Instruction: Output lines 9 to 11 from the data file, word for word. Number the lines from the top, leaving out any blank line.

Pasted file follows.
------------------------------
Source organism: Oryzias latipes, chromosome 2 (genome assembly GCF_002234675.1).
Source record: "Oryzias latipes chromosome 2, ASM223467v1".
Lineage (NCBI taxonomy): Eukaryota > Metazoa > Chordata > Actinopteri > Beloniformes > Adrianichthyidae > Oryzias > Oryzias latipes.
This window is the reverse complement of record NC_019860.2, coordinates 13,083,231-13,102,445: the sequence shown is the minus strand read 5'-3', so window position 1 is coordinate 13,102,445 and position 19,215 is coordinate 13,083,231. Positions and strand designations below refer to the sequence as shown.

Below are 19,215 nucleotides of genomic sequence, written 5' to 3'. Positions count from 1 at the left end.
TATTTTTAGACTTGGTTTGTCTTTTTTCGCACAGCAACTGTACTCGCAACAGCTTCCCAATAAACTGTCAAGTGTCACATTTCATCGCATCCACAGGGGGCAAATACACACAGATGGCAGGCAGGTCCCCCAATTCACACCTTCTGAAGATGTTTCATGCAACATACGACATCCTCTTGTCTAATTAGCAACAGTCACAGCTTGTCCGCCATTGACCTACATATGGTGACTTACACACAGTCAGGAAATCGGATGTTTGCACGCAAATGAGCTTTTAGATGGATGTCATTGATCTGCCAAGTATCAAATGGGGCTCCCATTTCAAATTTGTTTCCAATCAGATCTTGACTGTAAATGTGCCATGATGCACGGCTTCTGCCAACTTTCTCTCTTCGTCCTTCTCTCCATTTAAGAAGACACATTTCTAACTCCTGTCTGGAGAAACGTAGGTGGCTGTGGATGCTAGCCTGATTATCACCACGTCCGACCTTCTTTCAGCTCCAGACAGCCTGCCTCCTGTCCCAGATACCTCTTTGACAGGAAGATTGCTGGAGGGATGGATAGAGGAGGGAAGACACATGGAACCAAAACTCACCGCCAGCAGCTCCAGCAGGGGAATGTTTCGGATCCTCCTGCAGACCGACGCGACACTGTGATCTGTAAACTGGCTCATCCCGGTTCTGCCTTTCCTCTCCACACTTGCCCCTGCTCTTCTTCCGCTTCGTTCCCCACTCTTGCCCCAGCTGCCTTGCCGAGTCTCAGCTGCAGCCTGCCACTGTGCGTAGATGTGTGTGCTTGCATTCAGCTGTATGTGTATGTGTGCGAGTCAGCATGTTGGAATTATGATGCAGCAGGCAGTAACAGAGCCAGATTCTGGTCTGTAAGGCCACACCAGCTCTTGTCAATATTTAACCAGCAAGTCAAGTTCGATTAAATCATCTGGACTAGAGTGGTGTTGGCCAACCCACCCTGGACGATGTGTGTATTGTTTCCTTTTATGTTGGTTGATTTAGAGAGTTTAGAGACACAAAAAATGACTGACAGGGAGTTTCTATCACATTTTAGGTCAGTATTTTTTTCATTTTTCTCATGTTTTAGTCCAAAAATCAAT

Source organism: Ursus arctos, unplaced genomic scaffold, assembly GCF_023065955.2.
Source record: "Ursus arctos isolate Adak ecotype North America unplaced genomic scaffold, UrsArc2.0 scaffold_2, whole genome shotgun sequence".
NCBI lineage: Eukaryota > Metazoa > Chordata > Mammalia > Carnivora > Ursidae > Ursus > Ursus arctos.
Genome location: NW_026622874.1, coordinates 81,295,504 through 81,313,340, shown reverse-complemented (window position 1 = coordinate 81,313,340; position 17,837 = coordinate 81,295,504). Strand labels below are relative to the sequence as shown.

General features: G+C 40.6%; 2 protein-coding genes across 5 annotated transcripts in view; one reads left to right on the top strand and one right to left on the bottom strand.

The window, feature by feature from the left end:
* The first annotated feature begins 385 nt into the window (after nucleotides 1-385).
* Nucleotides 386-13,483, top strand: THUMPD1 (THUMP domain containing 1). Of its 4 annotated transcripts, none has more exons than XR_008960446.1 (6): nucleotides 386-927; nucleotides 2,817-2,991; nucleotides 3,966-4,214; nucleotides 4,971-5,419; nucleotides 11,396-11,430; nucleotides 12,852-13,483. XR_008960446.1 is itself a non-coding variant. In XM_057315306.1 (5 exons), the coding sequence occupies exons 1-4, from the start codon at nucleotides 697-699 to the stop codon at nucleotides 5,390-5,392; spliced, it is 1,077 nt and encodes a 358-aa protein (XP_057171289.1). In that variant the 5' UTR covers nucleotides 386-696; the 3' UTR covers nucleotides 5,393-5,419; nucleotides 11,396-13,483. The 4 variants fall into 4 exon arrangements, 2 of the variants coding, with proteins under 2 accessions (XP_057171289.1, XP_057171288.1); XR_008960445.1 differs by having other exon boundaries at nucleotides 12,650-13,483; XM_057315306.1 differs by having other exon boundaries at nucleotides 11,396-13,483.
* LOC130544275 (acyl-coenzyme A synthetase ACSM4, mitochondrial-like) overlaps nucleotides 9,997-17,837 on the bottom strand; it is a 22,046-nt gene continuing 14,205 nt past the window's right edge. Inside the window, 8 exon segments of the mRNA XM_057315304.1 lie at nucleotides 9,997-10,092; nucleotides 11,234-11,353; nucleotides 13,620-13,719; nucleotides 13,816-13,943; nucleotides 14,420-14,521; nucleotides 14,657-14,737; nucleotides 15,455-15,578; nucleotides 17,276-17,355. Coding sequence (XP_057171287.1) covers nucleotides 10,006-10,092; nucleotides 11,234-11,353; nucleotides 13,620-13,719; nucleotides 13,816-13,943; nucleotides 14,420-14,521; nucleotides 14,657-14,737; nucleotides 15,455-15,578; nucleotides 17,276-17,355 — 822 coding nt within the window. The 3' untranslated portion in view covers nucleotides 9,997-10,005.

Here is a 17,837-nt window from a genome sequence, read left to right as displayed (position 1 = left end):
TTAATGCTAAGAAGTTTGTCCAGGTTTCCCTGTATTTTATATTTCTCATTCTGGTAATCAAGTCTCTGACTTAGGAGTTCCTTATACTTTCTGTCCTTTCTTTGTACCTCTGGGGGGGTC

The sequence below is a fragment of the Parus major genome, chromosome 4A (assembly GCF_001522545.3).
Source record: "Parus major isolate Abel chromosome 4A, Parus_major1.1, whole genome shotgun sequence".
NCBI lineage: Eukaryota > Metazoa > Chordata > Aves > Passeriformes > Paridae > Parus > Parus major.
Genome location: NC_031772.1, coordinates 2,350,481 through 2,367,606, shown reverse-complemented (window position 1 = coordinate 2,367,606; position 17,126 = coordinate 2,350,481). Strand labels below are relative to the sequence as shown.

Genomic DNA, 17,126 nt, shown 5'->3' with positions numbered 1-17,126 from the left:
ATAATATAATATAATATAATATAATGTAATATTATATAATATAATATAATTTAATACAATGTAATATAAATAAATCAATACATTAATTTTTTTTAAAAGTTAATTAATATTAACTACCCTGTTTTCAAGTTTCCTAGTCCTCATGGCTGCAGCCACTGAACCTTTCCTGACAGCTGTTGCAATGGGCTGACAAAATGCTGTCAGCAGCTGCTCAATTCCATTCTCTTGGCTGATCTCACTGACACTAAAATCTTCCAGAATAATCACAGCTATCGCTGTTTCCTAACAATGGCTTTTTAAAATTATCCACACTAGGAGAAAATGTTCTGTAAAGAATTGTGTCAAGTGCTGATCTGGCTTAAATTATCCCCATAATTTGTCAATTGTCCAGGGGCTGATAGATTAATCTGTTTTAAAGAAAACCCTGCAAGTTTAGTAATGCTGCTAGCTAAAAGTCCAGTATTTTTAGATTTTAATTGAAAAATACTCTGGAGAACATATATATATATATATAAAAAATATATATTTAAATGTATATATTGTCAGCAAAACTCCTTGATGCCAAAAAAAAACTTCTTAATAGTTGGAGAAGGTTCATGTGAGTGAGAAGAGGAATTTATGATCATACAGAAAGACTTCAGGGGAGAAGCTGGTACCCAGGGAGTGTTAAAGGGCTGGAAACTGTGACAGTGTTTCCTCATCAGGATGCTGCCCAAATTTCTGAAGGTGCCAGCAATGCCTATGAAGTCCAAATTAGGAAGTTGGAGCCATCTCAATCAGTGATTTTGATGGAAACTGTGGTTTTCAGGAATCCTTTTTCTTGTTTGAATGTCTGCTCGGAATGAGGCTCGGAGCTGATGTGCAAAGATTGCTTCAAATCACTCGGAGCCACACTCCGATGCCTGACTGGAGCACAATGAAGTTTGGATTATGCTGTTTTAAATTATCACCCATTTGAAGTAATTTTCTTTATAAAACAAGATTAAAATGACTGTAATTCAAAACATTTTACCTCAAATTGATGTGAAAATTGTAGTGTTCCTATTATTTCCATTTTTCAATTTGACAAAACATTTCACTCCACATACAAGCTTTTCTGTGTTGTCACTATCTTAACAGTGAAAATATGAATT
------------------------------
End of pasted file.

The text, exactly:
NCBI lineage: Eukaryota > Metazoa > Chordata > Mammalia > Carnivora > Ursidae > Ursus > Ursus arctos.
Genome location: NW_026622874.1, coordinates 81,295,504 through 81,313,340, shown reverse-complemented (window position 1 = coordinate 81,313,340; position 17,837 = coordinate 81,295,504). Strand labels below are relative to the sequence as shown.

General features: G+C 40.6%; 2 protein-coding genes across 5 annotated transcripts in view; one reads left to right on the top strand and one right to left on the bottom strand.